Needles: US 10s (ribbing), US 11s (body), and US 13s (colorwork)
Size: 41 1/4″
Before blocking, the cardigan fit nearly perfect; after it was blocked, it felt a little large all over, even though I was very careful not to let it stretch when it was wet. When it was still barely damp, I tossed it in a hot dryer for approximately 15 minutes – this helped tighten up all of the stitches and shrunk it enough to get a better fit. The sleeves are still too long, requiring that I cuff them, and I could have gone for just a little smaller in terms of length, but overall, I like the fit. If I were to knit it again in BT, I’d probably go one size smaller, although the size jumps are so big that I’d be a little nervous doing so . . . however, BT can really stretch when blocked, so that would probably allow me to adjust if it came out a little too tight-fitting.
The one pattern edit I would really like to make is to add pockets – my hands keep reaching for them whenever I wear the cardigan 🙂 I just can’t figure out how I would do it and not mess up the look of the colorwork . . . it would be easy enough to knit up after-the-fact patch pockets, but if they were knit in one color, they’d ruin the colorwork, and I’m not sure I could knit them so that they matched perfectly the colorwork they’d be covering. Any ideas out there?
I love this one – the combination of Swans Island bulky yarn and Shibui Silk Cloud makes it the softest, most snuggly sweater I’ve knit yet! And who doesn’t love cables as gorgeous as these? Best of all, I finished it in one week . . .
Pattern: Stinson Beach Cardigan
Yarn: Swans Island Company Natural Colors Bulky (Merino/Alpaca) in color Seasmoke – 8 skeins (130 yds/ea) and Shibui Knits Silk Cloud (60% kid mohair / 40% silk) in color Graphite – 3 skeins (330 yds/ea) – knit double-stranded throughout
Needles: US 10s (down from 10 1/2s to get gauge) and US 9s (ribbing)
Size: I modified stitch numbers in order to knit in between sizes Small (39″) and Medium (43″) and got a perfect fit!
Mods: I knit the pocket linings in the Swans Island yarn (without double-stranding with the Shibui) – the pattern called for the smaller gauge yarn only, but while that would have created less bulk, I felt it would have been so thin as to either stretch out badly or get holes poked through it when you actually tried to use the pockets.
I love how the colors of the two yarns play together – the Seasmoke is a smoky grey, and the Graphite is a steely blue, and it’s amazing how much the Graphite adds a blue hue to the entire piece. I also love the halo created by the mohair in the Shibui yarn.
Pattern: Ivar cardigan by Anne Hanson
Yarn: Brooklyn Tweed Loft – 7 skeins in color Camper
Size: 38 1/2″
Needles: US 6s and US 3s (ribbing)
This is a wonderful cardigan for transition seasons, because it’s so lightweight and lofty – nice stitch definition, and it can be dressed up or down, depending on what you wear with it. It has a pretty slim silhouette, so I think it looks best with skinny jeans or a narrow skirt.
Oh wow, guys, you are really going to want to knit this one! This has got to be one of my favorite cardigans of all time . . .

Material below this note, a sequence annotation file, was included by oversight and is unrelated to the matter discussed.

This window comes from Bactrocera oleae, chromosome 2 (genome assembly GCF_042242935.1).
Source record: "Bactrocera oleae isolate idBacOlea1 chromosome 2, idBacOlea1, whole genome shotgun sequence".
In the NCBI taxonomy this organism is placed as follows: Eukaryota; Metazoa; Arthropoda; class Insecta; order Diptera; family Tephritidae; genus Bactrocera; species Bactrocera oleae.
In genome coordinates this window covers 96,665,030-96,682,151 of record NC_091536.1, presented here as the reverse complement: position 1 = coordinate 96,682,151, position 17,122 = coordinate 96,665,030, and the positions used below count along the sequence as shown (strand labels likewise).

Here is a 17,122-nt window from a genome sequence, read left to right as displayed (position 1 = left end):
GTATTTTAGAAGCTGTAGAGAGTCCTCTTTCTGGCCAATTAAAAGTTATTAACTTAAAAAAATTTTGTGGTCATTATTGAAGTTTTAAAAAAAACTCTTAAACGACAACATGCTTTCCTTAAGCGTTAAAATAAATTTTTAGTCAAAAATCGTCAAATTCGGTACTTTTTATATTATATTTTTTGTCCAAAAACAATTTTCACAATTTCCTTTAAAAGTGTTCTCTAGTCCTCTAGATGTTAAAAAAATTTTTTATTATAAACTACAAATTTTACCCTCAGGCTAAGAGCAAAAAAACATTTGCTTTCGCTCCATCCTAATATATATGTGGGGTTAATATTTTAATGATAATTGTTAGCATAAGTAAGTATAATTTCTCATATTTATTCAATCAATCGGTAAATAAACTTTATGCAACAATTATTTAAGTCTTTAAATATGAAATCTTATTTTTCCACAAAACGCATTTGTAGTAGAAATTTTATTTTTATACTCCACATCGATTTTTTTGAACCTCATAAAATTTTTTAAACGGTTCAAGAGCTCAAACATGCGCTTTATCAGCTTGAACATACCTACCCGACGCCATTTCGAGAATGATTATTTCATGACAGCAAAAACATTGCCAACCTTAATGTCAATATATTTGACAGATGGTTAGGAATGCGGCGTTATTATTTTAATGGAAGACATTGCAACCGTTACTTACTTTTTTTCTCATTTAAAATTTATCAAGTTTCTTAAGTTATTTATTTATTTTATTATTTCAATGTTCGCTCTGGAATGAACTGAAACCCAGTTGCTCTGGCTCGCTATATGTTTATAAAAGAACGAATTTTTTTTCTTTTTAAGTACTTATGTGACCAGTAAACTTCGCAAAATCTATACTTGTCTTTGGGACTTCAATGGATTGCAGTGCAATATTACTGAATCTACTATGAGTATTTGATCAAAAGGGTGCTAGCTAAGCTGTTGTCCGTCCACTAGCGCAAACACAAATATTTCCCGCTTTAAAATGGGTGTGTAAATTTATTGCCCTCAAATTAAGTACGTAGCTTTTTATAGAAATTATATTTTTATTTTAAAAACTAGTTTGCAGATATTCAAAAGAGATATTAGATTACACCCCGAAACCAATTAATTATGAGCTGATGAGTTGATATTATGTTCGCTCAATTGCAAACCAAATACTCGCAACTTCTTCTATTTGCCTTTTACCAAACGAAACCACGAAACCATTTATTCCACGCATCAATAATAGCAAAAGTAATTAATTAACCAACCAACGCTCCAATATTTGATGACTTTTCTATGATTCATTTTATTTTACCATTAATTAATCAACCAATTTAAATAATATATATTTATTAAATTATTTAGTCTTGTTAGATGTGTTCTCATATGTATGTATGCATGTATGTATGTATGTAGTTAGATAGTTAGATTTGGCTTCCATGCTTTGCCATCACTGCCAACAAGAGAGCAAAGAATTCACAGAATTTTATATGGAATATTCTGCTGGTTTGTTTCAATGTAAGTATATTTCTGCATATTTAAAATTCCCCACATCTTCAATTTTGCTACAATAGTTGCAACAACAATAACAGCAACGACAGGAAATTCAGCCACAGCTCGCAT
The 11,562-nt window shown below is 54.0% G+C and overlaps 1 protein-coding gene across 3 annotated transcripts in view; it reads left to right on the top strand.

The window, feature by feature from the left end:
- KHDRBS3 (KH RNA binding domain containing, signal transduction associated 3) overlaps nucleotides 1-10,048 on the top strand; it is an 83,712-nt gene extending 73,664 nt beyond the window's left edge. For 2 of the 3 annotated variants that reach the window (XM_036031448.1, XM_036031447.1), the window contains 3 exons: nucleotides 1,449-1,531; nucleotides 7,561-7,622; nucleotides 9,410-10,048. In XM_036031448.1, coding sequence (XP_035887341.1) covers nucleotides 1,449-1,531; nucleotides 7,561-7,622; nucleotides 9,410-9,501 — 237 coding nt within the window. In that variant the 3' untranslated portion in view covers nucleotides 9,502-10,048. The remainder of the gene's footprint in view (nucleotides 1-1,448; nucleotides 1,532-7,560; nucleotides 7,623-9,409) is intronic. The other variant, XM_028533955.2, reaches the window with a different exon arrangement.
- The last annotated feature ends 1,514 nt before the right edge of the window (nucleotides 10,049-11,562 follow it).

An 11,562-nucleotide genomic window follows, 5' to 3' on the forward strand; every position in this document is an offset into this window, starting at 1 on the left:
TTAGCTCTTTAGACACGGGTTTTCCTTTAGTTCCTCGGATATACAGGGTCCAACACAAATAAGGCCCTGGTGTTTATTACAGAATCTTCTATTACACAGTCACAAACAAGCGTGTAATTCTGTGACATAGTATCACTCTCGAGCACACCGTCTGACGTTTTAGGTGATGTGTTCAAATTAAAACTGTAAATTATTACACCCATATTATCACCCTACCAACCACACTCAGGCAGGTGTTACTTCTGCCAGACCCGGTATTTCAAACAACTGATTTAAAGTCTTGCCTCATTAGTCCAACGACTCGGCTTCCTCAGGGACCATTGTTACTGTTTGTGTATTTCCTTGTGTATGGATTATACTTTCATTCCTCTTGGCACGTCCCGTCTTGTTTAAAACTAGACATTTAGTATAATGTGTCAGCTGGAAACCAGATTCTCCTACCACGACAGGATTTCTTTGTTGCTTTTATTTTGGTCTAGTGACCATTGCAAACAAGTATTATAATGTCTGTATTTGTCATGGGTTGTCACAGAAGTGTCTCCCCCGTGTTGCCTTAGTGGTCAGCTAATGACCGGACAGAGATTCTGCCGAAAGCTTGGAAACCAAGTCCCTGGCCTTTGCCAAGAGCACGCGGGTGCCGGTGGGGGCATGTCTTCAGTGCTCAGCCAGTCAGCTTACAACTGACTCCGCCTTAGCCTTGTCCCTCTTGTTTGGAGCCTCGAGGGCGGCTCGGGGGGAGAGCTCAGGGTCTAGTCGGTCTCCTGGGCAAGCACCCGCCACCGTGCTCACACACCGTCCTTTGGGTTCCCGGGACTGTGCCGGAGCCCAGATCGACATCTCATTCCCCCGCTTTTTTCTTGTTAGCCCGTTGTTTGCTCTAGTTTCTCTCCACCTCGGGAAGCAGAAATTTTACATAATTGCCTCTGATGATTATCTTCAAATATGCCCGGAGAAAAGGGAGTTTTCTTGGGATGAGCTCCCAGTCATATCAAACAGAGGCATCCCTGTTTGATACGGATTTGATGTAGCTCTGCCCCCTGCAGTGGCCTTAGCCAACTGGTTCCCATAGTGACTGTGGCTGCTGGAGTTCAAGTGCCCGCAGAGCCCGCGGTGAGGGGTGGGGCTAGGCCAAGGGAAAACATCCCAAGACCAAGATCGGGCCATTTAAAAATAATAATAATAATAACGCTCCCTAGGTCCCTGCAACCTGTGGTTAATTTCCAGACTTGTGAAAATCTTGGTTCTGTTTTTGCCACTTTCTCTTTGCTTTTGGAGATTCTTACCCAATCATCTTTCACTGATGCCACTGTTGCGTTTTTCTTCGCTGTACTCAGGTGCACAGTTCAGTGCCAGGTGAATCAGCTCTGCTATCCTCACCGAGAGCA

First, start with the yarn: AMAZING! It is so incredibly soft, you won’t believe it. And, this pattern double-strands Far (which is a chainetfte-contruction worsted) and Sno (a more tightly wound fingering), which gives it the perfect texture – loft and spring!
Second, the fit is spot-on – it hangs perfectly, fits across my shoulders perfectly, and I love the length (see below).
Third, since you’re knitting on US 9s, even though it’s a big piece, it goes so quickly, and you’ll love it while you’re knitting it! The color combinations are endless, and I swatched several before deciding, but I love the more subtle marl and how interesting this makes a neutral look.
Pattern: Birk Cardigan
Yarn: Woolfolk Far Color 01 (11 skeins) and Sno Color 01 + 17 (6 skeins)
Needles: US 8s and US 9s
Size: 36″ (small) – this is a smaller size than I would usually knit, but as the pattern notes, the finished size is larger, and even though I’m typically a bust size 36″, I have plenty of ease with this size.
Mods: Because I’m not near as tall as the model for this pattern, and I wanted a little more of a conventional fit, I shortened the length by 3″. This mean that I knit the pocket openings at 7″ from CO, then I knit to 17″ before beginning the V-neck shaping, and I knit to 21″ before dividing front and back. Perfect!
This is an incredibly decadent cardigan! Knit double-stranded from two beautiful Plucky Knitter yarns: worsted-weight Scholar 2.0 (75% merino / 25% cashmere) and sport-weight Cashmere (100% cashmere).
I used 3 1/2 skeins (280 yds/ea) of the Cashmere in color Peninsula, and either 4 or 5 skeins (250 yds/ea) of Scholar 2.0 in color In a Pickle (I didn’t do a very good job of tracking how many skeins I started out with!)
The pattern is Warm Sheep – I knit size 40″ (and that definitely gave me 2-3″ of positive ease) on US 7s, 8s, and 9s.
The buttons are beautiful, hand-carved from some kind of a nut (so I’m told), purchased at Button Emporium.
Beautiful pattern – took longer than I thought it would, given the bulky yarn and the size of the needles. After it was done, I tossed it damp into the dryer for carefully supervised ten-minute time blocks – I find that it tightens up the yarn and the stitching a little and gives the cardigan more shape. Plus, it was too big – even though it’s supposed to be oversized – and I wanted a little shrinkage. I’m thinking it could go in the dryer one more time, but I wanted to wear it a few times first, to see how I liked the fit.
Pattern: Snoqualmie by Michele Wang
Yarn: Brooklyn Tweed Quarry (100% American-Targhee-Columbia wool) – 10 skeins (200 yds/ea) in color Gypsum
Size: 45 3/4″
Needles: US 10s and US 10 1/2s